The textile articles of the present invention are dimensionally stable. For purposes of this invention “dimensionally stable” means that the stretch fabrics change less than 5 percent in either direction (growth or shrinking), more preferably less than 3 percent in either direction, and even more preferably less than 2 percent in either direction and most preferably within ±1.5 percent. Shrinkage is generally perceived as being the typical form of dimensional instability and the fabrics of the present invention will have a dimensional stability higher (that is, less negative) than −5 percent in the width and/or the lengthwise direction. preferably higher than −4 percent, more preferably higher than −3 percent and most preferably higher than −2 percent (with 0 percent representing no shrinkage or growth). Dimensional stability values are calculated by the difference between the finished fabric's length and/or widthwise dimensions after vs. before laundering. To determine dimensional stability, the length and width of the finished article are measured, then the article is subjected to laundering (such as the method described in AATCC135-1987 drying method: A—tumble drying). If the fabric contains fibers such as wool, for which laundering is not recommended, then alternatively, the article may be subjected to a dry cleaning process as suggested for care of the particular non-elastic fibers used in the fabric. After laundering or dry cleaning, the length and width are measured again, and the percentage is calculated according to the formula: dimensional stability=(new dimension−original dimension)/original dimension. As will be readily understood by one in the art, the negative values indicate that the final washed dimensions are shorter than the initial ones which translates to shrinkage.
The textile articles of the present invention are known as stretch or elastic articles, which for the purposes of this invention, means that they contain an elastic fiber. Elastic fibers include certain fibers made from polyolefins such as polyethylene or polypropylene and segmented polyurethane (polyester or polyether based). It is preferred that the elastic fiber be a synthetic fiber. The preferred elastic fiber for use in the present invention is a cross linked polyolefin fiber, more preferably a cross linked polyethylene fiber, of which cross linked homogeneously branched ethylene polymers are particularly preferred. This material is described in U.S. Pat. No. 6,437,014, (which is hereby incorporated by reference in its entirety) and is generically known as lastol. Such fibers are available from The Dow Chemical Company under the trade name Dow XLA fibers. It is also contemplated that more than one type of elastic fiber may be used in the articles of the present invention. It is preferred that the elastic fibers not include fiber made from segmented polyurethane, however, as this material promotes dimensional instability in the absence of heat setting at temperatures greater than 160° C. It is preferred that the elastic fibers comprise from 2 to 20 percent by weight of the article.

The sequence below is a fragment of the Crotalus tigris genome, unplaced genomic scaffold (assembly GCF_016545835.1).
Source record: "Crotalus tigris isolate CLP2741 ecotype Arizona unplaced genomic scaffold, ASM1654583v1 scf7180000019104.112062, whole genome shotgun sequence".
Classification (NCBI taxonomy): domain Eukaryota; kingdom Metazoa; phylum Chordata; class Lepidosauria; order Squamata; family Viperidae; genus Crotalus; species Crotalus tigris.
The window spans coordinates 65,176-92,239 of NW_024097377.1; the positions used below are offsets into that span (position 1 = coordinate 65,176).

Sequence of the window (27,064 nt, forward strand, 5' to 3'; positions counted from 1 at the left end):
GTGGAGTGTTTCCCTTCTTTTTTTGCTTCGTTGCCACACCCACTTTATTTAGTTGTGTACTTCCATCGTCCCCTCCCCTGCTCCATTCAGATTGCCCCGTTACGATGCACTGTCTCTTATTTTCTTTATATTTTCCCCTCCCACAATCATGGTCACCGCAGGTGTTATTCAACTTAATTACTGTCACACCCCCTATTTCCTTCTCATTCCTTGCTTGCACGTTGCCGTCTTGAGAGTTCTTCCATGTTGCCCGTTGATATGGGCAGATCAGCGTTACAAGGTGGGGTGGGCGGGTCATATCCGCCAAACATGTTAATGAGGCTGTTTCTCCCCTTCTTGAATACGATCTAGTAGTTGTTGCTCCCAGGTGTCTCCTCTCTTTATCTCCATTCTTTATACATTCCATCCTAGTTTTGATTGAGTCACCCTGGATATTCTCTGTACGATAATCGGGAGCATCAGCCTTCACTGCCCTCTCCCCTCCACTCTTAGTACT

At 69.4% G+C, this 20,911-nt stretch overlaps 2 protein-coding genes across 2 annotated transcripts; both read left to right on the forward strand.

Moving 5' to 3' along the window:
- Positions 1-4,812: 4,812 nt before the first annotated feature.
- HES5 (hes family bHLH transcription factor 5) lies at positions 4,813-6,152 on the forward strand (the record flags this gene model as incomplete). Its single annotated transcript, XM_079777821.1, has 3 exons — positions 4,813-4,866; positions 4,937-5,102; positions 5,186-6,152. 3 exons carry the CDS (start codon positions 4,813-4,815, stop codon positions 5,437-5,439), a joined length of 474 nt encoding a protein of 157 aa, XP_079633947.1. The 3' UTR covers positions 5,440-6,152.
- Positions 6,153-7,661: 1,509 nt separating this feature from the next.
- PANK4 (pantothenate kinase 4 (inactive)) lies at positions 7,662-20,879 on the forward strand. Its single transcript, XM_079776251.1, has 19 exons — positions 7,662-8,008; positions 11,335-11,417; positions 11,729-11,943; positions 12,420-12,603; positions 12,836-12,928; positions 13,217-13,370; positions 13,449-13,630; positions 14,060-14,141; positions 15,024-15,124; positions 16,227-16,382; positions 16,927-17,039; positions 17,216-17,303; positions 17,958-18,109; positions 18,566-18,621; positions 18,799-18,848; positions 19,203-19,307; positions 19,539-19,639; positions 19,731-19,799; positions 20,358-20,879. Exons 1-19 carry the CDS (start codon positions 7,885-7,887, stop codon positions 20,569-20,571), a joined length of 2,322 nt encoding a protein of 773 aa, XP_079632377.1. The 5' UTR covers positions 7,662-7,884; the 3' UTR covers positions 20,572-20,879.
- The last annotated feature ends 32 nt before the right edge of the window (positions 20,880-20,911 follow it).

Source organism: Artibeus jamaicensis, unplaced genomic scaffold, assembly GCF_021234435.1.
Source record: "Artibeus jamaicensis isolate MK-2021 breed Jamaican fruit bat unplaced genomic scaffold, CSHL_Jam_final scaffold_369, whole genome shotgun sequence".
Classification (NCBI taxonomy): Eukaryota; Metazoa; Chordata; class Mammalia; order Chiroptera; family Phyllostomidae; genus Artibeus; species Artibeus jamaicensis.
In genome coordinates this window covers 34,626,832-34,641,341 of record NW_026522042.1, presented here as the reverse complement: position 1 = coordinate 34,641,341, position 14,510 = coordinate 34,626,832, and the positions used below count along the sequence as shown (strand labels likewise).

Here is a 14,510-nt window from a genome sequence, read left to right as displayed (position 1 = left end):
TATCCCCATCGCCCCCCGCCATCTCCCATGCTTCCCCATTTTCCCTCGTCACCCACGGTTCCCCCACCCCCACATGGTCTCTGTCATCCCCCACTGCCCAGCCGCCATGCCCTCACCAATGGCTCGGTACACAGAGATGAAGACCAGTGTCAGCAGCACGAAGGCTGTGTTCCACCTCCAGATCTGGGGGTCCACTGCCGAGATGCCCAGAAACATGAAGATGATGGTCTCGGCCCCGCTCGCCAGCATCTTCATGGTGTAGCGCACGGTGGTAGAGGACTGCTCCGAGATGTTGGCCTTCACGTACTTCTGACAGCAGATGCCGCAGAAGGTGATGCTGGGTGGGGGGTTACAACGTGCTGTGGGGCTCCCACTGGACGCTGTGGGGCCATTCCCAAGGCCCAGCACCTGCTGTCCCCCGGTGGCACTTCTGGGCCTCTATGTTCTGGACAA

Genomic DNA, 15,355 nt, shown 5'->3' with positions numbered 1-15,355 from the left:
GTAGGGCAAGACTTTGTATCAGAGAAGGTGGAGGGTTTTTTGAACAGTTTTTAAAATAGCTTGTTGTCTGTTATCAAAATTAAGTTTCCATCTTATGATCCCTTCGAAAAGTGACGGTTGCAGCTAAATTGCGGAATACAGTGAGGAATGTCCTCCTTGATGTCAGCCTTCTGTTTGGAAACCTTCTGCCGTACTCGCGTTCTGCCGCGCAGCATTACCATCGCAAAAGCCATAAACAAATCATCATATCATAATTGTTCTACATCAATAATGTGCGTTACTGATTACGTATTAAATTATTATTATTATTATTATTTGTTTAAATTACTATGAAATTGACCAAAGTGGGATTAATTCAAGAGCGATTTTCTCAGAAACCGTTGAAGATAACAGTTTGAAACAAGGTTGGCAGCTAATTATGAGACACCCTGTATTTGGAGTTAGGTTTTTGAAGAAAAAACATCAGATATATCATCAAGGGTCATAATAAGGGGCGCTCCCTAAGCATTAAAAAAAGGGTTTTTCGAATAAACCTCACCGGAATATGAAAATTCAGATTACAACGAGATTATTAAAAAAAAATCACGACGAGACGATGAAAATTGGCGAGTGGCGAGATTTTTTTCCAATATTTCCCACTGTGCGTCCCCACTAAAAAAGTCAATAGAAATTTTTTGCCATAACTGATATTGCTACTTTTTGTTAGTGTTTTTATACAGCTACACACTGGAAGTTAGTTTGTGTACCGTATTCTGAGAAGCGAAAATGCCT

The elastic fibers for use in the present invention can be of any cross-sectional shape or thickness, although 20-140 denier is most preferred, particularly when the fiber is the preferred cross linked homogeneously branched ethylene polymers.
The elastic fiber may be used bare, or it may first be incorporated into a multifilament, for example, covered yarn, or into staple fibers for example, corespun yarn, as is generally known in the art. Furthermore, elastic fiber may be a monofilament or a conjugate fiber, for example a sheath/core bicomponent fiber.